Ritlecitinib for rheumatoid arthritis succeeds in phase II trial
Ritlecitinib, an oral JAK3/TEC inhibitor, appears to be well tolerated and produce significant improvements disease activity in patients with rheumatoid arthritis (RA), according to the results of a phase II study.
In total, 70 patients (average age, 55 years; 81.4 percent female) who were seropositive for anticitrullinated protein antibodies and/or rheumatoid factor were randomized to receive ritlecitinib 200 mg once daily (n=42) or placebo (n=28) for 8 weeks.
All patients had been receiving methotrexate at a mean dose of about 15.0 mg/week and continued this treatment throughout the study. Overall, 24.3 percent of patients were previously treated with a tumour necrosis factor inhibitor.
At week 8, the primary endpoint of change in the Simplified Disease Activity Index (SDAI) score from baseline was significantly greater in the active treatment than in the placebo group (−26.1 vs −16.8; p<0.001).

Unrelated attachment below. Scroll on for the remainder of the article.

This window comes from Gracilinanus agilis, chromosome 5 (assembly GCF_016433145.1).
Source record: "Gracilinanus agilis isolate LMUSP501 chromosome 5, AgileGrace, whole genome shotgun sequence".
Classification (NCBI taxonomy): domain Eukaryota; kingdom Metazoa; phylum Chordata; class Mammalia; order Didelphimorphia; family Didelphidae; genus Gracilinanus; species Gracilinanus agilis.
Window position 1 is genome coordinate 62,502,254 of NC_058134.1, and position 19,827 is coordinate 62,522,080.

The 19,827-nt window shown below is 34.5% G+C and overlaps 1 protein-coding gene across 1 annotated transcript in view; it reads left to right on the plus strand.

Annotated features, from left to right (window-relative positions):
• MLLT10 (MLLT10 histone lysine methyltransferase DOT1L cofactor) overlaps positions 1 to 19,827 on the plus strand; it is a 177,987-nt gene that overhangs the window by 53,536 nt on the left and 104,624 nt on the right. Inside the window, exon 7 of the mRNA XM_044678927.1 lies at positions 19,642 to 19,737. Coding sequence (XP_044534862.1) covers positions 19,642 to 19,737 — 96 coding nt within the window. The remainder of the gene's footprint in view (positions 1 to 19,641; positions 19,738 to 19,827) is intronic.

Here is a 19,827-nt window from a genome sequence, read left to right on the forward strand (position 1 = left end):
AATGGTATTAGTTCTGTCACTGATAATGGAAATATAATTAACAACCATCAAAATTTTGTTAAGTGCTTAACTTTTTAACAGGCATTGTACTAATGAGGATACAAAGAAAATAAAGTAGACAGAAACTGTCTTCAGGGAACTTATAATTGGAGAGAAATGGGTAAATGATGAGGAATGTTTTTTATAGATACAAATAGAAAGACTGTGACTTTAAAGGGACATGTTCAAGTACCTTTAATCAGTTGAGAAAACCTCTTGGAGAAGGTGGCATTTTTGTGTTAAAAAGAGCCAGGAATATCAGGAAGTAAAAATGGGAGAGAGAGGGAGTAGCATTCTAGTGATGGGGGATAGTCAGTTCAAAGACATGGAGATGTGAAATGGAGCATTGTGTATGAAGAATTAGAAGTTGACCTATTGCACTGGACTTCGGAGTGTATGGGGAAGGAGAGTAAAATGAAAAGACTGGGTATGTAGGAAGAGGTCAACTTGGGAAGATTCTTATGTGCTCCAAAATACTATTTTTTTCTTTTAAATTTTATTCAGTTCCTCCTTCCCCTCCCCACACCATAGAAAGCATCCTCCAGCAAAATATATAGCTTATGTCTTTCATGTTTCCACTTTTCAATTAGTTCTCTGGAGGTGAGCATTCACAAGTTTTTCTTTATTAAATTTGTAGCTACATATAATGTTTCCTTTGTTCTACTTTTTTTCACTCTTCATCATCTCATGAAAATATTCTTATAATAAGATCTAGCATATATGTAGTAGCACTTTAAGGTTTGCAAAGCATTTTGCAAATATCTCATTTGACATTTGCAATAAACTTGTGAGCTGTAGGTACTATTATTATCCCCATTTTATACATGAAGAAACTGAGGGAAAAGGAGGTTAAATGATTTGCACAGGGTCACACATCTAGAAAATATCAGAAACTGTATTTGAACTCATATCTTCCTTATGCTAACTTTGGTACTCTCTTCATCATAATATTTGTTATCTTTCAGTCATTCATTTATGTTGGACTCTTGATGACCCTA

More patients on ritlecitinib vs placebo achieved low disease activity as defined by SDAI (23.8 percent vs 7.1 percent; p=0.042). There were no differences in rates of remission (7.1 percent vs 0 percent; p=0.072).
Median treatment duration was 57 days in both groups. The number of treatment-emergent adverse events (TEAEs) was numerically higher in the active treatment group. Most events were mild in severity, and there were no serious or severe TEAEs and deaths reported. The most common TEAEs were infections and infestations, and skin and subcutaneous tissue disorders. One patient on ritlecitinib developed a mild case of herpes simplex that was considered to be treatment-related; this was resolved within 3 days without treatment discontinuation or antiviral therapy.